The final and longest track on the record, "The Process of Self-Immolation" brings more of the same twists and turns in the composition, buzz-saw guitars, inspired drum work, wretched vocals and plain ol' uncluttered black metal. This Nashville foursome sound fresh and innovative on their debut while still penning quite entertaining and memorable black metal songs. Their primal, unpolished take on black metal is one of the better debut releases this year and Alraune have the potential of becoming an absolute force in the underground scene if they continue with this trajectory.
As for the mix/rip it they aren't the worse. Of course they could be better, I didn't mention in the review but it washes out some elements like the bass and lower end on the guitars at time... overall I've heard worse and for a debut I think it can be overlooked and hopefully corrected by their next release.
Like Wizard said though, I feel at the end of the year this will still rank pretty high on metal lists
much like post rock influenced black metal musician, Caïna had done before on the album Temporary Antennae.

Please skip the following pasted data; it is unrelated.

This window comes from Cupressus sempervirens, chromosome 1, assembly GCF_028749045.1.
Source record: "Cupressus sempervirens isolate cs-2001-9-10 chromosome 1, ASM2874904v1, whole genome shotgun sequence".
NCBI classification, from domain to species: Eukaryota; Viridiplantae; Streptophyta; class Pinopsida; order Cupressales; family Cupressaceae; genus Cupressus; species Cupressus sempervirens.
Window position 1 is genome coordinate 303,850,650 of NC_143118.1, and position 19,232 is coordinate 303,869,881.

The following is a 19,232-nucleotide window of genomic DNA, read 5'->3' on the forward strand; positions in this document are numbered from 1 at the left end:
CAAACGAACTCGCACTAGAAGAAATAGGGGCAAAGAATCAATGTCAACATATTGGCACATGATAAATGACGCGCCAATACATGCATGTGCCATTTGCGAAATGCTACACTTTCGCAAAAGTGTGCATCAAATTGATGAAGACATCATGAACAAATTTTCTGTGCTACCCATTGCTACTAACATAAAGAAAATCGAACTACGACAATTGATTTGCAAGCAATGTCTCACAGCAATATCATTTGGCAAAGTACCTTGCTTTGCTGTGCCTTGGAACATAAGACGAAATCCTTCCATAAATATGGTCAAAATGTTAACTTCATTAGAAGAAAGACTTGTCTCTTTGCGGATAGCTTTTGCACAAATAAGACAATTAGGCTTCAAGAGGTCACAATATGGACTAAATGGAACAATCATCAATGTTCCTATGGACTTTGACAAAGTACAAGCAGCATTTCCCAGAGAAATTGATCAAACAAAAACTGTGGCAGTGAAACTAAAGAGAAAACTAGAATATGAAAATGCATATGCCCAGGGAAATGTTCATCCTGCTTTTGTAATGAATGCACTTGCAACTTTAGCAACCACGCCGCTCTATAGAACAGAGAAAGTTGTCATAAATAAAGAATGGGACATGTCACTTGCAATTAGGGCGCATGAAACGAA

You really know your shit dude. Totally unheard of post-bm band.
I like the way you did this tbt review, nice write-up.
As for the production, don't base it on the shitty leak or bandcamp page. I have the cd in my hand and its perfectly raw and yet I can hear everything at the same time. You can't listen to bm and gripe about instruments getting pushed backwards/ forwards in the mix. Sometimes when they distance the rhythm in murk, it sounds like an angry ghost in the fog and actually helps coalesce the atmosphere a bit better.
Thanks Wizard! I figured the album was short enough in track numbers that I could focus on each one individually.
I actually quite dig Caina and wish they got more attention. Probably will review one of their ablums soon.
That's great to hear about the production on the actual album! Yeah, I too think the mix on bm albums is nothing to really complain about as most of the time it's done on purpose and not because they just couldn't produce it better.
MoosechriS haha I totally understand. I wish vinyls were altogether like $10 cheaper then I might consider getting more
yeah, i would buy everything on vinyl if i could but money isn't particularly abundant at the moment. Can't complain though really, got the new Wiitr & pallbearer albums pre-ordered on vinyl and both Vlad Tepes splits having recently also been acquired so it's all good. Also got the 2 song demo by these dudes on it's way
MoosechriS you lucky duck. Those two albums should be great on vinyl!
Zaruyache, yeah same here. Although I have been trying to get more into it lately. That new Pallbearer track is really good. Been checking out SubRosa, them, Doom: VS, My Dying Bride but would love if anyone had some other doom metal recs in that vein